Agricultural Engineers may perform tasks as planning, supervising and managing the building of dairy effluent schemes, irrigation, drainage, flood and water control systems, perform environmental impact assessments, agricultural product processing and interpret research results and implement relevant practices. Some are consultants, employed by private engineering firms, while others work in industry, for manufacturers of agricultural machinery, equipment, processing technology, and structures for housing livestock and storing crops. Agricultural engineers work in production, sales, management, research and development, or applied science.
Farm Machinery Research Centre
Farm Mechanization Research Centre (FMRC)
FMRC is vested with the responsibility of testing and implements and to develop appropriate technologies to suit local conditions. The prime objective of FMRC is to introduce effective agricultural mechanization technologies compatible with the socio-economic and field condition prevailing in various regions of country. In order to achieve this objective FMRC is carrying out activities in the following areas.
Farm Mechanization Research Centre (FMRC), Maha Illuppallama is an Iinstitute of the Department of Agriculture located within the agricultural complex, Maha Illuppallama about 35 km South West of Anuradhapura. It is a Government organization setup to promote appropriate farm mechanization in Sri Lanka.
To become the center of excellence in the country by introducing appropriate farm mechanization technology to reduce cost of production and improve quality and quantity of agricultural production.
Promote cost effective Mechanization technology in order to increase quality and quantity of Agricultural products.
- To create production efficiency by mechanizing areas affected by labor shortage in the Farm and processing.
- To attract youth to agricultural enterprises.
- To generate agro-based employment opportunities by production and utilization of Agricultural machines.
- To Implement appropriate Agricultural machineries to local conditions and production methods and ensuring continuous supply to market through an efficient production processes.
The Functions of FMRC
- Identify constrains and bottlenecks of agricultural mechanization in the various regions and for differenet crops grown by Sri Lanakan farmers.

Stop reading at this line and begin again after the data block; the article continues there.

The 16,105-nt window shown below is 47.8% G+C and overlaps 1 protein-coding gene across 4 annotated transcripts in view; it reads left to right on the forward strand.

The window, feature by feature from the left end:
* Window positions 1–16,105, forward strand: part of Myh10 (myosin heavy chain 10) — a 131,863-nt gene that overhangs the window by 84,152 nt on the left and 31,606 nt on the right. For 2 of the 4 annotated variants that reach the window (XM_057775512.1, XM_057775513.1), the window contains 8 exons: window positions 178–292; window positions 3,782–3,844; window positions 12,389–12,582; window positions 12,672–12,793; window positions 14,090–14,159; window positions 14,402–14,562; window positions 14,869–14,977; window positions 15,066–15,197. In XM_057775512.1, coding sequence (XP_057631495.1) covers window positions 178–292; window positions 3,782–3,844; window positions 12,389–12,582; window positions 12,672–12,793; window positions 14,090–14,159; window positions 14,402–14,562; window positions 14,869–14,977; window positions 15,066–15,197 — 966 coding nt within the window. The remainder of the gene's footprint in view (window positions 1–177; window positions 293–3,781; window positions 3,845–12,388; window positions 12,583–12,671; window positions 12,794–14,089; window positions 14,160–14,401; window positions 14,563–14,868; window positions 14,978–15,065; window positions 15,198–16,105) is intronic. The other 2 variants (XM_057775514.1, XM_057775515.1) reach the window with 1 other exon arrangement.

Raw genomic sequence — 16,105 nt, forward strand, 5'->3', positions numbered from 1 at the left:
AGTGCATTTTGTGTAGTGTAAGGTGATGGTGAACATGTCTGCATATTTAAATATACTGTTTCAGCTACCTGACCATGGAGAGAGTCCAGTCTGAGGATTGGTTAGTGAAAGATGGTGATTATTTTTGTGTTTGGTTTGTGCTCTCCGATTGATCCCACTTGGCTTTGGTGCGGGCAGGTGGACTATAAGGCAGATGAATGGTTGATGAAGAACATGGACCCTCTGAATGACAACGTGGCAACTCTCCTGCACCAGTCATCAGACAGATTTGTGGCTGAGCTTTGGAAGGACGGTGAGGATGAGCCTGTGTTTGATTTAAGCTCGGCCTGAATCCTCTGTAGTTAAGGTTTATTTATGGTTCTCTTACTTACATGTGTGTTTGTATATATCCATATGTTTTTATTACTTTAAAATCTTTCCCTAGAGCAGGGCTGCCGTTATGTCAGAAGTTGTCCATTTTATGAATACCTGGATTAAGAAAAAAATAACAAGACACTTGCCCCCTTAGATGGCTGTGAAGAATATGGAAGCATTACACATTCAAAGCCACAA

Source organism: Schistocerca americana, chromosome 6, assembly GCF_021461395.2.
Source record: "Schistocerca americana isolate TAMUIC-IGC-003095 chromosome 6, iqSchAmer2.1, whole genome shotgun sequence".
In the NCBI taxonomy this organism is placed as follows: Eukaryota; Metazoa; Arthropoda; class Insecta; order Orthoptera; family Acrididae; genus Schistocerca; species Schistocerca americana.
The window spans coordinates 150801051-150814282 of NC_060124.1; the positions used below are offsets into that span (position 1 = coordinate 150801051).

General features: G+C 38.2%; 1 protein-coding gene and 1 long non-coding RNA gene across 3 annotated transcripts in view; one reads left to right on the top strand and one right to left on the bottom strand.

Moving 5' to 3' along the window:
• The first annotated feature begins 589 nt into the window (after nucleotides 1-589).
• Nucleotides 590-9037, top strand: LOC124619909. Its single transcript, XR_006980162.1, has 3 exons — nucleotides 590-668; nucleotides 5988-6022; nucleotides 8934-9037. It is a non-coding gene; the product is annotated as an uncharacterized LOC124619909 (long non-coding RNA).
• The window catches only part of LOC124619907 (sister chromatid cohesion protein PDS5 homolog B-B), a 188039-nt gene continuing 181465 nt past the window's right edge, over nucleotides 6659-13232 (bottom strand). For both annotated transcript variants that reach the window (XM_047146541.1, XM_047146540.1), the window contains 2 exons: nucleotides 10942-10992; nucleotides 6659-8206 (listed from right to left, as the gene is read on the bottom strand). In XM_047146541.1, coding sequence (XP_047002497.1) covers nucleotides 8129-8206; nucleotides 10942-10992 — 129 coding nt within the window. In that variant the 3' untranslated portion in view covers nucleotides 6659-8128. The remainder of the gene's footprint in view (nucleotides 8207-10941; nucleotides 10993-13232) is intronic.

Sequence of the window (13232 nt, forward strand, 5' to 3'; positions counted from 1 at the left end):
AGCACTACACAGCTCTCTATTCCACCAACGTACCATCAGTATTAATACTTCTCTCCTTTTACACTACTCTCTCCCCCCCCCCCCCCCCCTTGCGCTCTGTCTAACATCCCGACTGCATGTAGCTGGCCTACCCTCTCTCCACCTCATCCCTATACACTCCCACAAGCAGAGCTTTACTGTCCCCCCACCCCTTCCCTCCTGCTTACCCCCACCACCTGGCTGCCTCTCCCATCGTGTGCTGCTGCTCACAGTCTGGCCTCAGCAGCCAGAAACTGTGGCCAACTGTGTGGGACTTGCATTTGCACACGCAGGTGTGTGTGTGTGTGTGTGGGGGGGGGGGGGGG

- Select and test promising implements with regard to their constructions, their functions, safety, economic and sociological consequence.
- Modify and adapt promising implements to suit local conditions.
- Test adapted implements under farmers' conditions
- Prepare technical drawings, test reports and operators' instructions for the implements found suitable for Sri lankan conditions.
- Engage in industrial extension activities to promote local production by large and small scale manufacturers.
- Engage in agricultural extension activities through the extension services of the Department of Agriculture to familarize farmers with the new improved techniques.
- FMRC is the National institute for Regional Net Work for Agricultural Machinery of ESCAPE and the secretariate for the National Farm Mechanization Commitie.
Farm Mechanization Training Centre
Location: Anuradhapura The farm mechanization training centre situated at Puliyankulama, Anuradhapura is the primary institution for training in farm machinery in Sri Lanka.It was established in mid 70s with the assistance of Germany.It provides training in operation and maintenance of farm machinery, micro-irrigation, and so on to extension officers, farmers, university students, and employees of private sector and non-governmental organizations.Residential facilities are available for trainees at this canter. An assistant director heads this unit and programmes are conducted by training officers.Training programmes can be arranged at this unit with the consultation of assistant director in-charge.